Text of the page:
Using bone explants to study bone remodeling
Esther Cramer defended her PhD thesis at the Department of Biomedical Engineering on November 1st.
Bone is a dynamic tissue that adapts its architecture to the environment, a process known as bone remodeling. Complex interactions between different bone cell types, including osteocytes, osteoblasts, osteoclasts, regulate this remodeling process. An imbalance in bone remodeling is a cause of bone diseases, including osteoporosis. Novel therapies for diseased and damaged bone are usually developed in a preclinical testing process consisting of in vitro cell experiments followed by in vivo animal studies. But in vitro experiments do not often capture the in vivo case. To address this, for her PhD research, Esther Cramer studied bone remodeling in bone explant cultures.
Results of in vitro experiments are often not representative of what is observed in vivo, potentially because the complex interplay between different bone cell types and their arrangement in the original extracellular matrix (ECM) is missing for the in vitro case.
For her PhD research, Esther Cramer studied bone remodeling and related factors that influence the bone remodeling process in bone explant cultures. In addition, Cramer investigated if bone explants could be used as a defect model to test new bone substitutes.
Explant cultures, also known as ex vivo cultures, include tissue which is explanted from living bone and maintained in vitro. These cultures preserve tissue specific cells in their native ECM, thereby providing a unique environment to study remodeling because a close representation of the natural bone environment is realized.
Explant cultures can provide insights on bridging the gap between in vitro and in vivo experimentation as well as addressing key ethical considerations to reduce, refine, and replace animal studies (the 3Rs), where such tissues are obtained from human tissue or left-over material from a slaughterhouse.
A major challenge in the analysis of remodeling ex vivo is to recognize newly formed and resorbed tissue and to discriminate it from bone that already existed at the start of culture experiment.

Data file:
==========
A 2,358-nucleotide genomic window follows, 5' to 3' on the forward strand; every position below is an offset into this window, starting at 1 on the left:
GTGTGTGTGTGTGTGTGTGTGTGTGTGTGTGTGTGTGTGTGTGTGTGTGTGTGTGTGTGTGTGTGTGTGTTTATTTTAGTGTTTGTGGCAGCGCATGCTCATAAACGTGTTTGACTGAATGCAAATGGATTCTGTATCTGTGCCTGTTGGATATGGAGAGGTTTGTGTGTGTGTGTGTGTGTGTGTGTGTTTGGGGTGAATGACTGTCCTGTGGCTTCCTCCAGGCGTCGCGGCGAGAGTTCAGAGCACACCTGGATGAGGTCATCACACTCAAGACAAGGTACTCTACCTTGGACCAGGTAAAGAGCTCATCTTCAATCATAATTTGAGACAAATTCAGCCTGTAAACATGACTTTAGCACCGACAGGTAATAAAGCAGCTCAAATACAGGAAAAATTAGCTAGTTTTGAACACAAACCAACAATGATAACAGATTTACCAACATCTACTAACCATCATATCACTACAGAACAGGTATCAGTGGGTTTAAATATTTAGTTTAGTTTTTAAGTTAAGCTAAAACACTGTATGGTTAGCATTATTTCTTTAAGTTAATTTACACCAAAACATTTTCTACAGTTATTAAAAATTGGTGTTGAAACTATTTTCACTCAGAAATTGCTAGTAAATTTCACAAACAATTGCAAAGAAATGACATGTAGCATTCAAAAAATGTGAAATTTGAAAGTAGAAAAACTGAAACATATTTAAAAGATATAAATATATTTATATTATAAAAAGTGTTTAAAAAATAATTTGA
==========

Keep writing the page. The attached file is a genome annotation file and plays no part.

Cramer and her collaborators developed a culture chamber that allowed longitudinal monitoring of bone formation and resorption using µCT scanning. With this technique, bone formation and resorption could be uncoupled, which is important in testing the effects of new therapies in an ex vivo model of tissue.
Thus far, studies involving bone explants showed a clear focus on achieving bone formation and neglected osteoclast activity. Preservation of active osteoclastogenesis and resorption in explant cultures is challenging because of osteoclasts’ short lifespan and lack of vascularization ex vivo, limiting the source of osteoclast precursors.
To address this issue, Cramer added peripheral blood mononuclear cells (PBMCs) as a source of osteoclast precursors to the explants. It was demonstrated that these precursor cells were able to differentiate towards osteoclasts and showed early signs of enhanced resorption compared to explants without PBMCs. The addition of PBMCs provides a way of including osteoclast activity in ex vivo bone cultures, which is essential for investigating bone remodeling processes.
Turning to biomaterials
For the second part of her PhD thesis, Cramer demonstrated the applicability of ex vivo cultures as bone defect model by implanting different biomaterials.
A novel supramolecular ureido-pyrimidinone (UPy) hydrogel was functionalized with alendronate (ALN), a bisphosphonate used in the treatment of osteoporosis because it induces osteoclast apoptosis.
Initial in vitro experiments revealed an inhibiting effect of UPy-ALN hydrogels on osteoclast activity, while simultaneously facilitating osteogenic activity and matrix formation. Utilizing the ex vivo model, it was demonstrated that UPy-ALN cross-linked rapidly in a bony environment, preserved its structural integrity in culture, and could induce migration of cells from the surrounding bone.
Cramer’s research contributes significantly to the development of ex vivo models for the study of bone remodeling. The ex vivo bone defect model could be used to perform studies with novel bone substitutes to investigate parameters which are difficult to study in simple in vitro experiments.
By providing research methods that could improve explant bone cultures and analysis, Cramer’s work provides a foundation for future research, thereby contributing to the advance of ex vivo bone cultures into standardized models and endorsing translation from novel therapy design into clinical practice.
Title of PhD thesis: Ex vivo bone cultures for evaluation of remodeling and bone substitutes. Supervisors: Sandra Hofmann and Keita Ito.
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